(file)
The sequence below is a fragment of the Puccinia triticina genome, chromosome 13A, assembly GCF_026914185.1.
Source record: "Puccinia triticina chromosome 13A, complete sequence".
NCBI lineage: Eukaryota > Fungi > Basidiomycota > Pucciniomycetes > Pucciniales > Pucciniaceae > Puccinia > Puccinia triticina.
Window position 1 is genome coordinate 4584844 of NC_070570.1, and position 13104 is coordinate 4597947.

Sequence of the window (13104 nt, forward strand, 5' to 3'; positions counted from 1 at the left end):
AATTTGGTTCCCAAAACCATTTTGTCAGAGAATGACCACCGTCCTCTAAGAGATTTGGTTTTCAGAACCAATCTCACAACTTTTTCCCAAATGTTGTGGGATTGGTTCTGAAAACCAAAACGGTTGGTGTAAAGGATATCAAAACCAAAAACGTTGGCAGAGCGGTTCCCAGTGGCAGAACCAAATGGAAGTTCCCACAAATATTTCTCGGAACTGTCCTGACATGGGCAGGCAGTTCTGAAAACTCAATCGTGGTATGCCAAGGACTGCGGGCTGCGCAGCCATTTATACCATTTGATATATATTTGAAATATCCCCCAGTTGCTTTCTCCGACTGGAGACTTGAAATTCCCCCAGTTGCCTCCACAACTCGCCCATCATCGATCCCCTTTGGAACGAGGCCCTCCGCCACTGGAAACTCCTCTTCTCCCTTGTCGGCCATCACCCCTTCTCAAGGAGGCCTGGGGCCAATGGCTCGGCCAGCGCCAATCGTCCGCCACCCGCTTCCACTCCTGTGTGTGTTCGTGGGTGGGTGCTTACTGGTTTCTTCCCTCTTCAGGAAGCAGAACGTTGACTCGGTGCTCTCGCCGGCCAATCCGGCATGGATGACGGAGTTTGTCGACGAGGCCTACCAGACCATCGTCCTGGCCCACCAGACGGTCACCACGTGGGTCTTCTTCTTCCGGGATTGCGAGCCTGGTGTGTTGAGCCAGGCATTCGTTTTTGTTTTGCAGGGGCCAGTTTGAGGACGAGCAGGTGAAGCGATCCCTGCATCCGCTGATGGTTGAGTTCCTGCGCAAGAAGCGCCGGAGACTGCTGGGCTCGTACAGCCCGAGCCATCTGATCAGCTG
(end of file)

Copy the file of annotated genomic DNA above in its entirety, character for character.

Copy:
The sequence below is a fragment of the Puccinia triticina genome, chromosome 13A, assembly GCF_026914185.1.
Source record: "Puccinia triticina chromosome 13A, complete sequence".
NCBI lineage: Eukaryota > Fungi > Basidiomycota > Pucciniomycetes > Pucciniales > Pucciniaceae > Puccinia > Puccinia triticina.
Window position 1 is genome coordinate 4584844 of NC_070570.1, and position 13104 is coordinate 4597947.

Sequence of the window (13104 nt, forward strand, 5' to 3'; positions counted from 1 at the left end):
AATTTGGTTCCCAAAACCATTTTGTCAGAGAATGACCACCGTCCTCTAAGAGATTTGGTTTTCAGAACCAATCTCACAACTTTTTCCCAAATGTTGTGGGATTGGTTCTGAAAACCAAAACGGTTGGTGTAAAGGATATCAAAACCAAAAACGTTGGCAGAGCGGTTCCCAGTGGCAGAACCAAATGGAAGTTCCCACAAATATTTCTCGGAACTGTCCTGACATGGGCAGGCAGTTCTGAAAACTCAATCGTGGTATGCCAAGGACTGCGGGCTGCGCAGCCATTTATACCATTTGATATATATTTGAAATATCCCCCAGTTGCTTTCTCCGACTGGAGACTTGAAATTCCCCCAGTTGCCTCCACAACTCGCCCATCATCGATCCCCTTTGGAACGAGGCCCTCCGCCACTGGAAACTCCTCTTCTCCCTTGTCGGCCATCACCCCTTCTCAAGGAGGCCTGGGGCCAATGGCTCGGCCAGCGCCAATCGTCCGCCACCCGCTTCCACTCCTGTGTGTGTTCGTGGGTGGGTGCTTACTGGTTTCTTCCCTCTTCAGGAAGCAGAACGTTGACTCGGTGCTCTCGCCGGCCAATCCGGCATGGATGACGGAGTTTGTCGACGAGGCCTACCAGACCATCGTCCTGGCCCACCAGACGGTCACCACGTGGGTCTTCTTCTTCCGGGATTGCGAGCCTGGTGTGTTGAGCCAGGCATTCGTTTTTGTTTTGCAGGGGCCAGTTTGAGGACGAGCAGGTGAAGCGATCCCTGCATCCGCTGATGGTTGAGTTCCTGCGCAAGAAGCGCCGGAGACTGCTGGGCTCGTACAGCCCGAGCCATCTGATCAGCTG